Colm McCarthy: 'It's wrong to endorse broadband plan and ignore officials' warning on costs'
The €3bn broadband decision is another example of major projects being encouraged by consultants, writes Colm McCarthy
Ministers, the Taoiseach included, have relied on a cost-benefit analysis (CBA) from the consultants PwC in justifying the €3bn Exchequer bill for fibre broadband to 540,000 premises in rural Ireland.
An earlier scheme to connect 840,000 premises was costed at €500m, one-sixth of the figure agreed last Tuesday for what is now a smaller project. The cost-benefit report was reviewed by the Department of Public Expenditure as required under the Government's public spending code. This process binds all government departments and state agencies.
The code requires that all significant public capital projects be subjected to a full economic evaluation, comparing costs to benefits. This is designed to ensure that poor proposals are identified and eliminated, with scarce public resources concentrated on the best projects.
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Unusually, the PwC study and the department's verdict have been released to the public. PwC gave the €3bn project, the largest single scheme in the State's history, an enthusiastic endorsement but the department advised bluntly that the PwC report was ''not credible''. The project was too risky, there was insufficient capital on the table from the sole bidder and there were various technical shortcomings in the analysis.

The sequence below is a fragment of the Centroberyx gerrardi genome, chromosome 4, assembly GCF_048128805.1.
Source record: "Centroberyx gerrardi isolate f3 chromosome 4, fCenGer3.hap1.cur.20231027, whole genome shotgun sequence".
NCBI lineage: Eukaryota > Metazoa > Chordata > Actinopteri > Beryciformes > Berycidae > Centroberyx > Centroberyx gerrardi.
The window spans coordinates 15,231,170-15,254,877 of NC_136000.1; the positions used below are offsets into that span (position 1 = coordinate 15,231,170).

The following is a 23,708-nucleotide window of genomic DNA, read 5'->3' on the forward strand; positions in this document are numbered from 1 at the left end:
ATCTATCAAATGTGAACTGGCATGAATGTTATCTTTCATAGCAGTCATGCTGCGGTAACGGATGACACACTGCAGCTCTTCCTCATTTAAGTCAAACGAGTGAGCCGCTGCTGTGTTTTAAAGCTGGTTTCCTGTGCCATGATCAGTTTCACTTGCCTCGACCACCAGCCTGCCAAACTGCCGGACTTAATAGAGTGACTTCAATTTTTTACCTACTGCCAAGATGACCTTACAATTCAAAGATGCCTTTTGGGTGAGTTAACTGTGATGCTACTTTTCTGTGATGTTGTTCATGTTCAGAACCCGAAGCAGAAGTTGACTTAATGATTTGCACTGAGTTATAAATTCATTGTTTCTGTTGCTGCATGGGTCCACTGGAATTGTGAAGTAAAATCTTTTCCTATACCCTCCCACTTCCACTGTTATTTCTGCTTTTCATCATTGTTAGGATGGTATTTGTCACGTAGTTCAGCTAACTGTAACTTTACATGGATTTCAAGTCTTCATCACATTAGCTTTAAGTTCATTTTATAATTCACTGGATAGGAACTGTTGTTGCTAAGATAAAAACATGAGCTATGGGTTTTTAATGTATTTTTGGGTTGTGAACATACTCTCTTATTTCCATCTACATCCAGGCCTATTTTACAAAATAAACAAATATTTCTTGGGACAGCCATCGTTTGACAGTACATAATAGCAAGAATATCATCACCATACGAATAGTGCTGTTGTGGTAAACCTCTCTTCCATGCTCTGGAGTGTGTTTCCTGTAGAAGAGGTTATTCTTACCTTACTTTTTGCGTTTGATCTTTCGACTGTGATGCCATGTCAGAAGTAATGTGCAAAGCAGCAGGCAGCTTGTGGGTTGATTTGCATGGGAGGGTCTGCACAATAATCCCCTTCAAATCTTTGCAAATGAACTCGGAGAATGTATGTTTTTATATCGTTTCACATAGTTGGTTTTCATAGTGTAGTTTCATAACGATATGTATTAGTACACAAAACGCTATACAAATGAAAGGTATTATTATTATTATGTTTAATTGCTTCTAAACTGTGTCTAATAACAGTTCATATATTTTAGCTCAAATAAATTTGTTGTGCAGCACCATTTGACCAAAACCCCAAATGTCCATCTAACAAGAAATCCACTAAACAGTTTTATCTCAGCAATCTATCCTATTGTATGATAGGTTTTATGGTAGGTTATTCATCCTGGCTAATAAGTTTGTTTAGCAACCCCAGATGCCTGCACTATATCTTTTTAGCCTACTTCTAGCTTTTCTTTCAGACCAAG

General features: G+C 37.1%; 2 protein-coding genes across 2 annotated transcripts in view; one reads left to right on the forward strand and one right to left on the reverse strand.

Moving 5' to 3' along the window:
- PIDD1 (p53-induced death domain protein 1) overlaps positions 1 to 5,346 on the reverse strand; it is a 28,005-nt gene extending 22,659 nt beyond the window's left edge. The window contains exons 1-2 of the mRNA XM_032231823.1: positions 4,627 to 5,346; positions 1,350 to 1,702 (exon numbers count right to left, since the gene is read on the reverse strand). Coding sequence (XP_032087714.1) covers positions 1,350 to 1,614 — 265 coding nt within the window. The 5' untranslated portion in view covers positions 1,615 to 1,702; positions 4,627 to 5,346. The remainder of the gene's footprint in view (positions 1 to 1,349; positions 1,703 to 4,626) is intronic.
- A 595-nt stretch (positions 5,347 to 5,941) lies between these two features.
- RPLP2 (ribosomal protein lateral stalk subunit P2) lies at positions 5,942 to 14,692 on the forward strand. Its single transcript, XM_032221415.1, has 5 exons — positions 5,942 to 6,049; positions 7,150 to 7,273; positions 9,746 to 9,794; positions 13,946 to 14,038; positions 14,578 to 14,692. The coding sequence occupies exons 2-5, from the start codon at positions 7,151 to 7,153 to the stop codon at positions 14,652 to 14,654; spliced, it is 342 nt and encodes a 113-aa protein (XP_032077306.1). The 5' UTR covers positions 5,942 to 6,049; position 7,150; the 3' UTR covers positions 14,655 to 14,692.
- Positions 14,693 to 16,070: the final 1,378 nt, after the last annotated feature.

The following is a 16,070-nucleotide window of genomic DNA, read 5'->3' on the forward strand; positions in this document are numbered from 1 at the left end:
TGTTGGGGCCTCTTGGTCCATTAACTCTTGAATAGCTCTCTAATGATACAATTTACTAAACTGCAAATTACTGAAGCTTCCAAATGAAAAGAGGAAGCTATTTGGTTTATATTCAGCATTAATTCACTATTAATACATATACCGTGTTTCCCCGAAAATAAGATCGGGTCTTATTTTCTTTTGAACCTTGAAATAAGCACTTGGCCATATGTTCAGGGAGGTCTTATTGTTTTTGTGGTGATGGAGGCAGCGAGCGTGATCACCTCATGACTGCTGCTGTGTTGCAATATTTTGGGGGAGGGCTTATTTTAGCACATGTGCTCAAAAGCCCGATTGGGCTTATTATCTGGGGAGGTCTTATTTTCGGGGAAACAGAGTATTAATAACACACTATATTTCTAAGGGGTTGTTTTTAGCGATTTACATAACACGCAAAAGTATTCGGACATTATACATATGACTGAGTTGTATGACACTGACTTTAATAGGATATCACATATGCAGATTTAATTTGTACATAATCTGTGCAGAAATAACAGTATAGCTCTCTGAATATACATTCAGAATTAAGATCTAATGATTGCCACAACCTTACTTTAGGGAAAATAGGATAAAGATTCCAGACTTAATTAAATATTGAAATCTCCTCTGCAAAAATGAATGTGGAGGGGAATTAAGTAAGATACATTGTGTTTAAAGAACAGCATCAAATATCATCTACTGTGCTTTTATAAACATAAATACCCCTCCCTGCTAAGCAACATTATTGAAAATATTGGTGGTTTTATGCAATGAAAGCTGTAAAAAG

Since the department is tasked with ensuring compliance with the Government's public spending code and employs specialist staff for the purpose, this should be a worrying development for PwC. The company is one of a number in Dublin which prepare cost-benefit reports for the promoters of public projects and its reputation has been assailed.
The company must have been mightily relieved when the Taoiseach, the Tanaiste and the two ministers directly involved, Paschal Donohoe at Public Expenditure and Richard Bruton at Communications, economics graduates both, chose to endorse their report, rejecting the department's damning verdict.
Relief at PwC will have been matched by despair at the Department of Public Expenditure, chastised in such public fashion by the Taoiseach, the Tanaiste and two such well-qualified ministers.
The hapless officials should consider themselves lucky the Government did not announce redundancies forthwith, and their replacement with knowledgeable external consultants to supervise the public spending code in their stead.